Last week, Amber Coffman of Dirty Projectors made a string of tweets revealing details of the sexual harassment she suffered at the hands of Heathcliff Berru, founder of Life Or Death PR and Management. He grabbed her arse and, even more uncomfortably, bit her hair. Best Coast immediately tweeted in support of Coffman, calling Berru a scumbag.

And with that, things snowballed. Dozens of women in the industry came forward with accounts of suffering similar treatment; Berru resigned; artists on the Life Or Death roster dropped like flies until eventually, the company dissolved. Berru issued an statement with a (half-arsed) apology and a note that he was going to rehab for drug and alcohol abuse, effectively painting himself as something of a victim.

Ultimately, the backlash for Berru was swift and brutal and the whole scenario ended quickly and with the best possible outcome (even if Berru’s apology feels meaningless). But it does leave the hanging question: why did it take so long?

No. Really. Why? There are literally dozens of women who have come forward after Coffman claiming similar treatment or worse. Many of them said they spoke to their managers and other staff members to complain, or mention that they felt unsafe and yet so many of them were rebuffed. So much of his behaviour was written off as “classic” Berru.

Yasmine Kittles of Tearist relays a horrifying account of inviting Berru to her house to view a recent cut of a music video, which ended with him forcing her hand onto his penis and her “(feeling) like: I know that I have to accept that I am going to be raped”. Thankfully, she was not, but all of her attempts to follow up on an event that left her obviously shaken were immediately dismissed by her manager and male friends as an ‘overreaction’ or ‘not that big of a deal’.

And thus, the question of why is answered. Uncomfortable truths were willingly and knowingly covered up by men who didn’t understand or didn’t care that Berru’s threatening and sexually aggressive behaviour was hurting female musicians. Because it didn’t affect them directly.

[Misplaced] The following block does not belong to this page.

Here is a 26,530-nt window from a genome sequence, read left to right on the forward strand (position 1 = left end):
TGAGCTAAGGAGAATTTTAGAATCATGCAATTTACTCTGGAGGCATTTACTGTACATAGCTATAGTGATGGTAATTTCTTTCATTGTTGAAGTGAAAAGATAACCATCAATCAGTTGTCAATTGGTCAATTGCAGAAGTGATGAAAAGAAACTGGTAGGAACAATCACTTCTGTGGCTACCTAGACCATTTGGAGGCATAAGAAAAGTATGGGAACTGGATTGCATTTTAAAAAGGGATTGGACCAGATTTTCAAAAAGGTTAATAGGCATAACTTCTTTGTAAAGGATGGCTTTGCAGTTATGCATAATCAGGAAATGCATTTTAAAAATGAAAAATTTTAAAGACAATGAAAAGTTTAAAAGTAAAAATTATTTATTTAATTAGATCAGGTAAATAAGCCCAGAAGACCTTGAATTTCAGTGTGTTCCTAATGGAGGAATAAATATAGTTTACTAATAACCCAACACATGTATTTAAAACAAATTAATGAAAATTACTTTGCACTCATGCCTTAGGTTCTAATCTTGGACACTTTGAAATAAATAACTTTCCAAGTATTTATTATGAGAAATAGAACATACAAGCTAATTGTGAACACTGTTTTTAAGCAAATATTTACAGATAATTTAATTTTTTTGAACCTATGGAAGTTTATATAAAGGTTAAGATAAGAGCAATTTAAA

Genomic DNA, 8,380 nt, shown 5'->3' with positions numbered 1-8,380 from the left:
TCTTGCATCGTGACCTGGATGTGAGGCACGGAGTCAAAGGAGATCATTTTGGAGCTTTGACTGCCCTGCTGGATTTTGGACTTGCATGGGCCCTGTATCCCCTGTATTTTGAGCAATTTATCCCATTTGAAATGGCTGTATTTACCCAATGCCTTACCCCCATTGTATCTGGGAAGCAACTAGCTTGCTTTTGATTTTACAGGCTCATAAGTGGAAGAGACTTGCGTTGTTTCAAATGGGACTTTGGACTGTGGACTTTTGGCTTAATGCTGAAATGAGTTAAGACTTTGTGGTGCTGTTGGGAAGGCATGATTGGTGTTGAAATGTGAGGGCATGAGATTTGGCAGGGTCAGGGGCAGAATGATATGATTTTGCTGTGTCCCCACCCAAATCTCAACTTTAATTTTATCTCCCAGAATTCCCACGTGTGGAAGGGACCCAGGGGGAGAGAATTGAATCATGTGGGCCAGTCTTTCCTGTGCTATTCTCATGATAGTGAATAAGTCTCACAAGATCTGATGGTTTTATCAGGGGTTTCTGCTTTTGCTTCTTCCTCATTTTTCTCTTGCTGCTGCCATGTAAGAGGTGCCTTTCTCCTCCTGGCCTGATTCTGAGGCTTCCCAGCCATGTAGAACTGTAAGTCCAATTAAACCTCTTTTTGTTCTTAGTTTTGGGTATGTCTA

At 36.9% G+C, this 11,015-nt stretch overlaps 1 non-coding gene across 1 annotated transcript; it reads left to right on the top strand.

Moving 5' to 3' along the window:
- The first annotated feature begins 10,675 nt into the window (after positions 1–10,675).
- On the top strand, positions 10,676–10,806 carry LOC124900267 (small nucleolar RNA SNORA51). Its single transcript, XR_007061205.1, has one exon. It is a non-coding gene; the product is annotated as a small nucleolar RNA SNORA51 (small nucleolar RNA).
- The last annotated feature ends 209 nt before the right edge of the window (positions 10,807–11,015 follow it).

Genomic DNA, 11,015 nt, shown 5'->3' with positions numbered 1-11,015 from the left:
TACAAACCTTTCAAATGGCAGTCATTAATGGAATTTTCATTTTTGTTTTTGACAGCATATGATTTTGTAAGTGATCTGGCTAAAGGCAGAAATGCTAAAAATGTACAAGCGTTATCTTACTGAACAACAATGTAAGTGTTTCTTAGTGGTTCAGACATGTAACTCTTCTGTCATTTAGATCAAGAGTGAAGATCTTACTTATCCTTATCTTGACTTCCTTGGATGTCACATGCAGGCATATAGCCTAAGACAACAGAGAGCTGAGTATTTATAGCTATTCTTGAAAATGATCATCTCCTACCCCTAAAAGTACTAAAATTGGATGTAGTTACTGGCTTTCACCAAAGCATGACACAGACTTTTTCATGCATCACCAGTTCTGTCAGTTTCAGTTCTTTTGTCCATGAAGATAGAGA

It’s not some thing exclusive to the music industry. You can find it across all industries. The culture of fear and shame surrounding sex and bodies that is instilled in women from an early age is manipulated by predatory men, and then women bear the brunt of the guilt. Why did you let him in your house? Had you been drinking? How short was your skirt? Did you lead him on? Over and over, a barrage of questions until it’s easier to just not to talk about it. Everyone is more comfortable that way. Or at least, most people are.

But while it shows the bare bones of a side of the industry we all wish didn’t exist, Coffman’s case also exists as an example of hope. Talking about sexual harassment, even if it’s uncomfortable, can yield results.

Coffman’s admitted to Billboard that her Twitter statement had been something of a venting session. “Sometimes venting on Twitter is just a reflexive thing. I go through phases with that when I take long breaks from Twitter and then I come back. But, sometimes, if I am upset about something and I want to vent about it, I just do it. So that’s really what it was,” she said.

But she’s also pleased with the outcome. “I wish I had said something sooner. I can’t imagine how many more people it’s happened to since my experience. A friend told me there are so many women, none of them are talking, and I said, “Why?” and she said, “Because they’re scared.” I was like, “Well, I’m not.” Anybody who behaves like this deserves to be outed.”

She’s right, of course. It shouldn’t be a career risk to talk about the bad behaviour of powerful men. The more we continue to give a pass to men who harass and abuse women the more normalised that abuse becomes.

“I think that women need to be listened to and taken seriously. And men need to hold each other accountable for how they treat us,” says Coffman. “When you see somebody you know behaving badly, rock the boat, call it out. Don’t be afraid of confrontation. There is no good reason that you could come up with for not defending women.”

Amen to that.